Honours Students

Honours Students 2018

Renee Brown
BPsychSci
My honours thesis is investigating gender differences in the rating of perpetrators of acquaintance rape scenarios. Previous work has shown that men tend to blame the perpetrator less than women; also, the perpetrator is blamed less when the observer shares an in-group membership with them, or is interpersonally similar to the perpetrator. My study aims to extend upon previous research by investigating whether gender differences in perpetrator blame is due to shared in-group membership with the perpetrator as determined by gender, or due to self-rated interpersonal similarity. My findings may help to inform theory in the area of attributions of blame in rape and gender.
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Sarah Moore
DipCouns BPsychSci

My honours thesis investigates the relationship between emotional disclosure, cognitive load, and victim blame in sexual assault cases. Previous work has shown emotional disclosure may reduce victim blame. I am looking to extend this work, and investigate whether cognitive load impacts this relationship. This research may have a practical application as an intervention in the judicial system.

I am also assisting in a research project that investigates the miscommunication of consent in sexual scenarios.

Dymphna van der Leij
BSc(Hons)
The use of analogies to explain sexual consent have become increasingly common, especially in the wake of #MeToo, #TimesUp, and high profile sexual assault cases where sexual consent is a core issue. However, their effectiveness in improving perceptions, beliefs and behaviours is unknown. My honours project aims to determine the effect that literal or analogically framed sexual assault prevention campaign videos have on various measures including blame attributions, rape myth acceptance, and attitudes and behaviours relating to sexual consent and sexual consent communication. The effect of threat and mood on message processing will also be investigated. This research will help inform better understanding of effective strategies in sexual assault primary prevention and sexual consent communication education.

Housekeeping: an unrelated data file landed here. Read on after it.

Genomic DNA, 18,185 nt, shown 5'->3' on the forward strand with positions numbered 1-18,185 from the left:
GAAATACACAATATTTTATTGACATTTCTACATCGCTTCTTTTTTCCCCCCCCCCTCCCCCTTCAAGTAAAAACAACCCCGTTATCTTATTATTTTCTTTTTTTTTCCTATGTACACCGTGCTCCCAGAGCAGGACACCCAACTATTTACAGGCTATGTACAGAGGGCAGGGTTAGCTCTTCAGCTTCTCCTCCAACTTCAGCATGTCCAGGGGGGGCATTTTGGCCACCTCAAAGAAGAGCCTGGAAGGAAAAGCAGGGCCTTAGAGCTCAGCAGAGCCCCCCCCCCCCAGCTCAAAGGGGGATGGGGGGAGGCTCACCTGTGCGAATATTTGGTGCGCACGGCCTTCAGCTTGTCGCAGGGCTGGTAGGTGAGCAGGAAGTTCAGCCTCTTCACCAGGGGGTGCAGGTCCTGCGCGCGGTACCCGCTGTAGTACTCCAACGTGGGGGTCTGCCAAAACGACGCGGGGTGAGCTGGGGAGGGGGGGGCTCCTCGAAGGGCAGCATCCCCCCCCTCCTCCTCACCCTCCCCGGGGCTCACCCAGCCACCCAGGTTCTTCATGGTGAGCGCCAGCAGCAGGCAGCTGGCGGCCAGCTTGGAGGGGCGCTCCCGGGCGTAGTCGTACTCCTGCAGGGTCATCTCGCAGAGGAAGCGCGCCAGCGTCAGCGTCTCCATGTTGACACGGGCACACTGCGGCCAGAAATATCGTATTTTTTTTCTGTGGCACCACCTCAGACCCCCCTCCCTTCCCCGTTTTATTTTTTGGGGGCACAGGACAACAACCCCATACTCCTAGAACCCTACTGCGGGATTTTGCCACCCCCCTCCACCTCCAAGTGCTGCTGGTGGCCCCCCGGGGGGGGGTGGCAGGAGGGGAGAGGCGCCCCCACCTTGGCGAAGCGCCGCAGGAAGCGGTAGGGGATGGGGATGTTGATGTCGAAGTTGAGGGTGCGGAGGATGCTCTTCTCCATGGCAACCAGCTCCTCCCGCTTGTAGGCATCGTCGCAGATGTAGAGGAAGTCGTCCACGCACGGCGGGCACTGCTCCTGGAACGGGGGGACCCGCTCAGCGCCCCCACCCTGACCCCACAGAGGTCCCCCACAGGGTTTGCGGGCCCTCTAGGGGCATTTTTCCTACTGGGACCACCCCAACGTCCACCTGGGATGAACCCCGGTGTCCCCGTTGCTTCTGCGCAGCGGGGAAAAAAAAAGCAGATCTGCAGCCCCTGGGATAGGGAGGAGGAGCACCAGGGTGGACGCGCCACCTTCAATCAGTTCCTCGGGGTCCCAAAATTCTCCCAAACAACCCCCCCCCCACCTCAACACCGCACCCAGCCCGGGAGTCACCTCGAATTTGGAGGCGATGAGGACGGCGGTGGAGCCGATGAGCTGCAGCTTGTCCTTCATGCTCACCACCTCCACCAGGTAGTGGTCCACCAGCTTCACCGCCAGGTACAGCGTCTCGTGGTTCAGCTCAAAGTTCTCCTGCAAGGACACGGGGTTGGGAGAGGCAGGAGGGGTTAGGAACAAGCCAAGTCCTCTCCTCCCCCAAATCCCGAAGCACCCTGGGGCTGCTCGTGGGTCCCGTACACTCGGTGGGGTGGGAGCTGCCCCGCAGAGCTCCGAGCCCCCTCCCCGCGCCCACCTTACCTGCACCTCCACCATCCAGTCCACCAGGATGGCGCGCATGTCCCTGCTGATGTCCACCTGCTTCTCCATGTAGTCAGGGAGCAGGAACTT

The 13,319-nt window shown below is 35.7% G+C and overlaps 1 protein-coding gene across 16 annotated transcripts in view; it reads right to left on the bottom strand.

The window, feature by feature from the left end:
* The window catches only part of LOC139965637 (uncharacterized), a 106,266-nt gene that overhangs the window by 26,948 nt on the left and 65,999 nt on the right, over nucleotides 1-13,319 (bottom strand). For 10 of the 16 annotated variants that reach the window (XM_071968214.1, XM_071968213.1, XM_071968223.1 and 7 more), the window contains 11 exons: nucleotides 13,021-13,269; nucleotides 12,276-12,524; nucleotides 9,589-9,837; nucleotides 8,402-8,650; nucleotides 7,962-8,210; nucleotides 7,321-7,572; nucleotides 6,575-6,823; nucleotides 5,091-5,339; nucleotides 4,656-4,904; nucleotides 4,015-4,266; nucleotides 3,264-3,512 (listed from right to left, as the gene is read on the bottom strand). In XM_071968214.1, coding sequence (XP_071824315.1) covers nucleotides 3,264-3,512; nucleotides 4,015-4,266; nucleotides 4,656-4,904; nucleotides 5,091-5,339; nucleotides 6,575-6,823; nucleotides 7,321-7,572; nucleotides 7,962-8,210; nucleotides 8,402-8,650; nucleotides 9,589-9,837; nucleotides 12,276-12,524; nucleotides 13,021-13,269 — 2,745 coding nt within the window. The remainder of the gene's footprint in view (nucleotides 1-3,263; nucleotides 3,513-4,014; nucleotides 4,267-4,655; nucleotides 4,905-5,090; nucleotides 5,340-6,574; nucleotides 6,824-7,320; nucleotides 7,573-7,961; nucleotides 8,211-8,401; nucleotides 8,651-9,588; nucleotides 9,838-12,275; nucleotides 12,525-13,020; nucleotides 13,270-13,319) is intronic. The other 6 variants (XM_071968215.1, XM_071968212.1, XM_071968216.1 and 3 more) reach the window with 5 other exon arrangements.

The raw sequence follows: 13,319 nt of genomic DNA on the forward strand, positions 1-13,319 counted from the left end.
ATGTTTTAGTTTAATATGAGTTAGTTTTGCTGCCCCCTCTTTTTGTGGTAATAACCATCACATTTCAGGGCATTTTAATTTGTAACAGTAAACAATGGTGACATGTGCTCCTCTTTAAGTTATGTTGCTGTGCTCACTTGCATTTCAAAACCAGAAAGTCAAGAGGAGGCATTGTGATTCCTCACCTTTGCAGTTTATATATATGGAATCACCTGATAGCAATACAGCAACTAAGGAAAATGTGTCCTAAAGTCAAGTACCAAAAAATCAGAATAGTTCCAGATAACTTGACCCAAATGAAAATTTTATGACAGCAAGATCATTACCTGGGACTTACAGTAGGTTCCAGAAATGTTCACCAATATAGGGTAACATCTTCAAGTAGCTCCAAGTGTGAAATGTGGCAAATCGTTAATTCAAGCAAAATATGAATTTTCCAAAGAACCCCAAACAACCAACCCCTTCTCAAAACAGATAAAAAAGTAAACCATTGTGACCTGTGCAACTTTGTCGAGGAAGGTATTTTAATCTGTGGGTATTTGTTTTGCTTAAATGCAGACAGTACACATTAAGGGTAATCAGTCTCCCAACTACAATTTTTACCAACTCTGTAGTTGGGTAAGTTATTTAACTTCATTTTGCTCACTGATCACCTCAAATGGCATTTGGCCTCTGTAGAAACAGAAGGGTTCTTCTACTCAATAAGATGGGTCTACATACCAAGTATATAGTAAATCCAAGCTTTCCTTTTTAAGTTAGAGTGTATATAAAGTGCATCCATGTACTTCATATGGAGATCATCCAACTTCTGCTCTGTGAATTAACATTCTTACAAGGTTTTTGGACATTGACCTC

Honours Students 2017

Harrison Lee
BPsychSci
The aim of this honours project is to investigate how mock jurors perceive a victim and perpetrator of an alleged sexual assault when the chronological order of the complainants testimony is disrupted. This research will build on previous work on the impact and overlap of consensual sex scripts during rape cases by establishing whether mock juror's perceptions of blame can be influenced by disrupting the jurors’ narrative of events.
Elizabeth Abbey
Honours Student
My honours thesis aims to investigate the relationship between victim blame and participant emotional disclosure and determine whether cognitive load plays a mediating role. Specifically, the overall goal of this program of research is to determine (1) Whether participant emotional disclosure actually reduces victim blame or whether cognitive load increases victim blame, and (2) Whether stereo-typicality of the victim ratings are increased when cognitive load is higher vs lower. It is hoped that this body of research will facilitate better understanding of the use of emotional disclosure as an intervention for victim blame.

Honours Students 2016

Christie Sherrif
2016 - BPSySc (Hons). Concurrently studying Diploma of Languages (German)
Honours Project: For my Honours research, I investigated the impact of stereotypes on how the public view domestic violence cases. Specifically, I looked at how certain victim-offender relationships (housemates vs dating) and number of abusive incidents (one incident vs multiple incidents) affected how participants assessed blame, risk and need for intervention in a violent scenario between a cohabiting male and female.

It was hypothesised that scenarios with abuse between housemates and/or multiple abusive incidents would be seen as more risky and in greater need of intervention than in scenarios with abuse between intimate partners and/or a single incident of abuse.